The NFL's predictable bad day

In a poignant passage from his recent New Yorker feature on the coaches and players of the New York Jets, Nicholas Dawidoff describes the hardscrabble and downright traumatic backgrounds many of the players come from. “Football is my father,” one of them says. It’s a sentiment that sums up the commitment beyond money and professionalism that many players have to this unusual sport. 

Professional football has terrible dangers and long-term costs, which I recently explored in the Century. If there is something meaningful to weigh against this, it is probably that player ethic that contains—in whatever ghostly form—a kind of family loyalty and esprit de corps that is largely vanished from modern capitalist American culture. Football may be exempt from the laws and customs that govern the rest of life, but it is widely understood to operate by its own code, which is more rigorous in its own narrow terms. 

So it happens that a sport plagued by health concerns and labor disputes has been rocked more sharply by a flagrantly blown call--a call made by an official replacing the locked-out union members who typically manage the game--than by any lawsuit or ex-player suicide. On Monday night, the Green Bay Packers lost a game on a touchdown that was seen only by a referee. Everyone else saw an interception, including the back judge in the officiating team, who was waving his hands above his head to signal a change of possession even as his colleague ran up to signal the game-winning touchdown:


It was, by unanimous consent, the crowning disaster of three weeks of terrible officiating, an embarrassingly conflicted call that determined the outcome of a very important game. 

In this instance, the NFL players’ sense of betrayal has a special pathos. Within the constraints of rationality and foresight that affect all of us, they know the dangers of their sport. They know their time in the game is likely to be short, and they know their outsized talents and unthinkable risks will generate revenue mostly for other people. But they also expect the game on the field to be decided by their own striving, not by the woebegone incompetence of referees who, however hard they try, are just not capable of managing professional games. When the league, in order to chisel a few million dollars out of referees, shows such disregard for the integrity of the players’ vocation, it sparks real outrage. 

It was, however, inevitable that such a moment would come. As Matthew Yglesias pointed out, the NFL’s implied position was not that the regular refs were no better than the replacements, but rather that they were producing “inefficiently high quality” in game play. The league was betting, from the start, that audiences would endure the inevitably inferior play under the replacements and thus either bring the officials’ union to its knees or replace the officials altogether. The message for the players and their own union would be clear as well. The money saved flows back to the league and its teams as pure profit. It was, in retrospect, naive to imagine that the sport’s voracious business ethos could be kept out of the tiny corner held sacrosanct by its players.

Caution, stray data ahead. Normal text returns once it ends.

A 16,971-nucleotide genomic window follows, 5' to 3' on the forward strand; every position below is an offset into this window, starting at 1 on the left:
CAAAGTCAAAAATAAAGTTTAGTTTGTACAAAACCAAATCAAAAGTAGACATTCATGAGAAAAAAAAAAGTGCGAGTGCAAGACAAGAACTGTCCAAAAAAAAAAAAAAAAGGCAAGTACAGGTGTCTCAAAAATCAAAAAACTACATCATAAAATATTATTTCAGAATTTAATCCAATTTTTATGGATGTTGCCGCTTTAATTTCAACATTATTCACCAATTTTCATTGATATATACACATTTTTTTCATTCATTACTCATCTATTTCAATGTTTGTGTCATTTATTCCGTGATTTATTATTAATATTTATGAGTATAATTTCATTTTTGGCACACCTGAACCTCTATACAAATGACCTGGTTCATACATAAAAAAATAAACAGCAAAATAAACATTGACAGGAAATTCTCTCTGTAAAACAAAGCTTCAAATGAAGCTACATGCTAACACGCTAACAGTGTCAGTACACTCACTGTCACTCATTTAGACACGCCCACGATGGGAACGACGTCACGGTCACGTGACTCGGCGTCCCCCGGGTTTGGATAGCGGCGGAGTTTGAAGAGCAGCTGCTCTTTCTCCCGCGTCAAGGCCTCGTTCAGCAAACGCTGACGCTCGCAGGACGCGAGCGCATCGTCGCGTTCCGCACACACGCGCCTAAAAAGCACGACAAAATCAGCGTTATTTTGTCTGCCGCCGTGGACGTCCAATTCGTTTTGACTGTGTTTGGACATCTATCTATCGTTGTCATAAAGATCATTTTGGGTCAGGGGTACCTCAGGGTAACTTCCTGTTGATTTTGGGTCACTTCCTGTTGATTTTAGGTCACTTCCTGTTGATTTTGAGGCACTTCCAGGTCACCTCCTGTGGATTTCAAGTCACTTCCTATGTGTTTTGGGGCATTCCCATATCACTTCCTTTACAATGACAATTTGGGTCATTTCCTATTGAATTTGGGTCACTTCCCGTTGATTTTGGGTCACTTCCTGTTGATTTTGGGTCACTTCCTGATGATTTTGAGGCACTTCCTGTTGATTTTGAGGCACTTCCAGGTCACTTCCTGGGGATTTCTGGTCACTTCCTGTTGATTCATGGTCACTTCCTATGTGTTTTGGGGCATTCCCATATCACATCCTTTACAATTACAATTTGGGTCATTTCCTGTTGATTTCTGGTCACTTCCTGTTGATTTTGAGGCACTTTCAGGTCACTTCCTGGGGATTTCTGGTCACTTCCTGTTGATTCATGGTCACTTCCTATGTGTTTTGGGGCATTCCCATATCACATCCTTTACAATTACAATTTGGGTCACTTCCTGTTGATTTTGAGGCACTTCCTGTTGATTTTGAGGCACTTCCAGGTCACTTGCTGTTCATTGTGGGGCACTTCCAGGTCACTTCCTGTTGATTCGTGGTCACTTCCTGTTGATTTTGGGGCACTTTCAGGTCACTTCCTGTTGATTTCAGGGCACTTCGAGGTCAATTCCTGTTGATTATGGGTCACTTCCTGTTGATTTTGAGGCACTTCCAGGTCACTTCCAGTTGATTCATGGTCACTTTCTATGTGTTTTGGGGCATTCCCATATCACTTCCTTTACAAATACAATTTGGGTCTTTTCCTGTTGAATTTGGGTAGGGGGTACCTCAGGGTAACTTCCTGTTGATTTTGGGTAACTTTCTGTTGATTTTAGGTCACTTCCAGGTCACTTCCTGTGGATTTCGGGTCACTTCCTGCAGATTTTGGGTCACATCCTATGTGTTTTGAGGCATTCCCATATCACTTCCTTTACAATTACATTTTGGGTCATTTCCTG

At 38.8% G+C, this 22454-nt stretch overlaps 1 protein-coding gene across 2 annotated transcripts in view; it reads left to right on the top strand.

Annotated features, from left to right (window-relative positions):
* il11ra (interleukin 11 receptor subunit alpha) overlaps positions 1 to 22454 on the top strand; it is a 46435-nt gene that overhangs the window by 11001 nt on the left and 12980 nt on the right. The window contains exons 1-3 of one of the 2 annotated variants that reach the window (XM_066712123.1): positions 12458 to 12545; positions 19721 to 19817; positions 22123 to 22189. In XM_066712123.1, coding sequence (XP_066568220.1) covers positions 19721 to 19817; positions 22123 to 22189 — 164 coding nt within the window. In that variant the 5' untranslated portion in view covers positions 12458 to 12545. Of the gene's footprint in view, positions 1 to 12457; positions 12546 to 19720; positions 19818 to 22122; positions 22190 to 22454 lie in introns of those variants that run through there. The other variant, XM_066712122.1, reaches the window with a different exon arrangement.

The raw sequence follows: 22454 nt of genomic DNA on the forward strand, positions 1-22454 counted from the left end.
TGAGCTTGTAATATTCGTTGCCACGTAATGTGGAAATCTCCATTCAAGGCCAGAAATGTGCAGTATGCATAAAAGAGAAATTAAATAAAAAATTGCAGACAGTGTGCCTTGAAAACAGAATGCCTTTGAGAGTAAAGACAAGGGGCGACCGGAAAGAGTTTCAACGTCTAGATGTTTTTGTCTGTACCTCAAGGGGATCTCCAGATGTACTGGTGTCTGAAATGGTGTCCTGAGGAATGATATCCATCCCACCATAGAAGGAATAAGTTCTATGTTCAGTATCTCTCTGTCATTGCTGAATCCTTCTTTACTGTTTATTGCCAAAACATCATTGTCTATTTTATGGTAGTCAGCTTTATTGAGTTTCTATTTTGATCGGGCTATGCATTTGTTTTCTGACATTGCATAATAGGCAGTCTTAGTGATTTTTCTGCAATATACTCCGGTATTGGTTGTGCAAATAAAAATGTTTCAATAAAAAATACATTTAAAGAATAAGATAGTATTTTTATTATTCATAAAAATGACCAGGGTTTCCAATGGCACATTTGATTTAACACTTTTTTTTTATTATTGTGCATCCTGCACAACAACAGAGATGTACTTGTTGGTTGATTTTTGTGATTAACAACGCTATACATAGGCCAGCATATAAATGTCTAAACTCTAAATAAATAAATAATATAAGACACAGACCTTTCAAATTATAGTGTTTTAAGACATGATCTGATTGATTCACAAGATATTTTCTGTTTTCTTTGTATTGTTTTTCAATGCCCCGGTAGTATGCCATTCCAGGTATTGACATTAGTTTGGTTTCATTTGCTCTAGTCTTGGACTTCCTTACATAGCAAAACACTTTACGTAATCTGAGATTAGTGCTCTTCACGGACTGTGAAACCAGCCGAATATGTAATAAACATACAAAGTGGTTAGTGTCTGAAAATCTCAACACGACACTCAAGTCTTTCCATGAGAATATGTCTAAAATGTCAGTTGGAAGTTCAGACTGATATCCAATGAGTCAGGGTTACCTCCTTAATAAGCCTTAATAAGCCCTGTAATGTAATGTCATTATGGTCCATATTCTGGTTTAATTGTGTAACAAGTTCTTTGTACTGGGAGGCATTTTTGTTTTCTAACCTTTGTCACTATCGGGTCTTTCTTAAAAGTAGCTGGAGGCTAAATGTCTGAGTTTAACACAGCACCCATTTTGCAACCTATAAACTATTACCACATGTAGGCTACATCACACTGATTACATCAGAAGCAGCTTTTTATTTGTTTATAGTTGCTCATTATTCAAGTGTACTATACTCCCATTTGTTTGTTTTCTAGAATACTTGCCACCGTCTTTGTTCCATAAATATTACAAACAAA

Even the gold-plated cynicism of the NFL and commissioner Roger Goodell could not finally resist the demands by fans and players to return to something like the old, dangerous and insanely profitable status quo. I honestly expected the league to hold firm, even in the wake of this bizarre indignity, on the assumption that the fans would not tune out. Instead, the league modified its demands and moved, as of this writing, to get the regular officials back on the field for the season’s fourth week of games. Goodell still got some of the changes in the labor deal he had originally sought, especially the non-monetary ones. But his big gamble on fans’ willingness to endure the replacements proved, in the end, a little too risky.

For whatever ethical margin one might claim in defense of football fandom, this is a good if minor development. The replacement officials’ gratuitous failures and the out-of-control greed their hapless situation represented threatened to stir deeper fan anxieties about a sport in which a life-altering injury can occur on any play. Goodell’s brinksmanship may have done that anyway, even now that a deal has been reached. The sport was barreling almost uncontrollably toward just such a moment, with disability and death and huge sums of money in its train.

The question now is whether the moment represents a bump in the road or a genuine change of direction for a sport whose position in America has never been more powerful or more precarious.

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